June 22, 2024
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‘Happy’ Yom Kippur-Facebook Teshuva

“Happy birthday!” “Happy New Year!” Do we also greet each other and say “Happy Yom Kippur?” Also, in these modern times, can we email our friends and ask for forgiveness before Yom Kippur? Better yet, can we post our request asking for forgiveness to all of our 535 BFFs on Facebook? It seems like an efficient model. What would the halacha say about this?

Reviewing R’ Eli Mansour’s Daily Halacha blog, I am reminded that Yom Kippur is actually considered by our Sages to be one of the happiest days of the year. “We are not despondent or dejected on this day. To the contrary, we are invigorated and inspired by the words that should be ringing in our ears throughout Yom Kippur—“Ki Le’chol Ha’am Bi’shgaga!” Yom Kippur is the day that reminds us that deep inside we are all good, we are all holy, and therefore God wants us to return to Him.”

Not only that, but we are pretty much guaranteed that our sins will be forgiven and that we start out fresh again. Our slates are cleared and renewed for the year. So much so that I was consoled last year when my father, a”h, passed away at this time and I was reminded that those who die after Yom Kippur are guaranteed their place in Gan Eden. After all, their sins were all just forgiven.

R’ Shimon Ben Gamliel is quoted in Gemara Bava Batra (121a) as saying that Yom Kippur and the 15th of Av were considered the greatest festive days of the year. So is it appropriate to wish each other “Happy Yom Kippur”? R’ Shimon Ben Gamliel would have probably answered with an emphatic “yes.”

While Hashem forgives us on Yom Kippur for sins between man and God, we are also enjoined to ask forgiveness of anyone we might have offended. These are considered sins “bein adam lechavero,” between man and man.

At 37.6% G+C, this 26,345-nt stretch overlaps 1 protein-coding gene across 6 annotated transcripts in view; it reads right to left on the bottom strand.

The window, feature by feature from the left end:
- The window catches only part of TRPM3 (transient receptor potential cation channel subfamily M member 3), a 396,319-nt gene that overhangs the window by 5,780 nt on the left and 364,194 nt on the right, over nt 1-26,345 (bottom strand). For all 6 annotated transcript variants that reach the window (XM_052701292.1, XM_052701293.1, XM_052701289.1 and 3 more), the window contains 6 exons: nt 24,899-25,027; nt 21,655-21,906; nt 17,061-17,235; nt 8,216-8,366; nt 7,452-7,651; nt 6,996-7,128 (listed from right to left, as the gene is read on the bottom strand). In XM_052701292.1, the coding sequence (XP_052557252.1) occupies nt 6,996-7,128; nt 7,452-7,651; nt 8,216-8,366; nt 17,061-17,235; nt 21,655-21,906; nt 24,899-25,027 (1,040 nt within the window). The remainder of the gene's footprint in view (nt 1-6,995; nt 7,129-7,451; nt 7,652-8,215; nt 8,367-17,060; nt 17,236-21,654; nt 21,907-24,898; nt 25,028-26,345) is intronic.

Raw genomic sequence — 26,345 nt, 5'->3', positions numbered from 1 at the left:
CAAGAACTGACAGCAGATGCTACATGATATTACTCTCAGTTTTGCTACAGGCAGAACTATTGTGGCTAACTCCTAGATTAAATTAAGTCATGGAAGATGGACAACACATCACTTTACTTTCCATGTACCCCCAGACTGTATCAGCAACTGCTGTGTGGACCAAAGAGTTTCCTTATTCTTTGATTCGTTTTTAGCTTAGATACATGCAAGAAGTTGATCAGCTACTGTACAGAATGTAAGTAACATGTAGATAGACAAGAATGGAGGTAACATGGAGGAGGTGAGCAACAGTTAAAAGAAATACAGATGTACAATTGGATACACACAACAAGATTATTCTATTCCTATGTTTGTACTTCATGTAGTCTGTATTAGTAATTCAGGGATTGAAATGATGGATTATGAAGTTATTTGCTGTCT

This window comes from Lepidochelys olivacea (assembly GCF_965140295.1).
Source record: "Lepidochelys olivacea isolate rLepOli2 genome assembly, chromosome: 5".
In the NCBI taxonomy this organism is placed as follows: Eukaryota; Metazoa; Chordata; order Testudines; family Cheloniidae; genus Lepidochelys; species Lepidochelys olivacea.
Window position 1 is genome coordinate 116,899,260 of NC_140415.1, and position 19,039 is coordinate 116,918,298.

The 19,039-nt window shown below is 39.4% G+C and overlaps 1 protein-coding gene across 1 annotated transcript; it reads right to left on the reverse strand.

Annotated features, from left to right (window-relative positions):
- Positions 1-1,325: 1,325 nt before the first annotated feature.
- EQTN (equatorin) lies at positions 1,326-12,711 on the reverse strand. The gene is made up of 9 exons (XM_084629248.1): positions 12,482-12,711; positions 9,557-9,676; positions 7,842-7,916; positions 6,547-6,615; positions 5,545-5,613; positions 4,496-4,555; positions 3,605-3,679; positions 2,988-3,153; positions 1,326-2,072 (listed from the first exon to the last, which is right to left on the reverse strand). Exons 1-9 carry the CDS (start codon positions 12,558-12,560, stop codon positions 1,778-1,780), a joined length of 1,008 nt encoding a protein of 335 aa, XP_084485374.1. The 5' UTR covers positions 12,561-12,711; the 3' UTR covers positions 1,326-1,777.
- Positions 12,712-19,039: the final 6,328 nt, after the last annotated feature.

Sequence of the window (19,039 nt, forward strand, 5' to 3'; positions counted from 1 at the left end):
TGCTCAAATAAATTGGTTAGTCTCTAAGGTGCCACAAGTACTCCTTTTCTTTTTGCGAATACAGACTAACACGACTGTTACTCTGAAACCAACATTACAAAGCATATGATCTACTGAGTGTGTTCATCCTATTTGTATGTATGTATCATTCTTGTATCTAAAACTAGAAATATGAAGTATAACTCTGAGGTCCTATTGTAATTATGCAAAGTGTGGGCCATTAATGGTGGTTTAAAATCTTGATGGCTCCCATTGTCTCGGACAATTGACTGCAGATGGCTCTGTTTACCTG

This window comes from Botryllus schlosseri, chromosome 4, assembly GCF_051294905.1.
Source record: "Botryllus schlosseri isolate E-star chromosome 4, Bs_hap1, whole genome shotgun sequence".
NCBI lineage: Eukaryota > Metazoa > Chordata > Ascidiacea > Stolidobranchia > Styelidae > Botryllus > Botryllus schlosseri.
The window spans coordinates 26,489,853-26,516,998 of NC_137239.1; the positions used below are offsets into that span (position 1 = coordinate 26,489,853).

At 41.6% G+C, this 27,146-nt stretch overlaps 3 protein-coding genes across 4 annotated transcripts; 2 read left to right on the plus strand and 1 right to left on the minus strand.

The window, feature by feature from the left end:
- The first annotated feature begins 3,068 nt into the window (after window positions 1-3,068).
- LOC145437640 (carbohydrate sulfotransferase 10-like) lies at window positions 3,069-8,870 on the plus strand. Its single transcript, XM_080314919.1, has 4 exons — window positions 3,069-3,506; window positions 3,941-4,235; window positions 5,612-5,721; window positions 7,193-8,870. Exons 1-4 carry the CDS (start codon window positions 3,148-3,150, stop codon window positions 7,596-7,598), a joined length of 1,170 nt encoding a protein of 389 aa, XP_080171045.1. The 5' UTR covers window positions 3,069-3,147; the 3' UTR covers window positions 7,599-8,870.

The “Ribebot Efrayim” (R’ Efrayim Greenblat of Memphis) asked whether one fulfills the obligation of asking for forgiveness by contacting his fellow man by telephone. He points out the dilemma that there is less of a degree of shame in asking forgiveness this way. A major component of repenting, after all, is to feel shame and regret. A telephone call, while being direct, may not sufficiently shame the caller. He concluded that while one satisfies the requirement of asking forgiveness by apologizing by phone, it is preferable to approach the victim in person to apologize.

Rabbi Mansour proceeds in his blog by noting Rabbi Bitan’s opinion that apologizing by a letter, fax, email, texting or the like would not be sufficient because one cannot ascertain that the victim received the letter and actually granted forgiveness. It therefore stands to reason that apologizing en masse to 535 friends (BFFs) via Facebook, although economical in time and effort, would not be a wise or sufficient way to ask for forgiveness before Yom Kippur.

May we all find forgiveness from Hashem and our fellow man as we enter the Yom Kippur holiday. May we merit to celebrate it the way R’ Shimon Ben Gamliel in the Talmud saw it, as one of the greatest festive days of the year.


 Rabbi Dr. Avi Kuperberg is a forensic, clinical psychologist in private practice. He is vice president of the Chai Riders Motorcycle Club of NY/NJ. He leads the Summit Avenue Shabbos Gemara shiur and minyan in Fair Lawn, NJ, and is a member of the International Rabbinical Society. He can be reached at [email protected].

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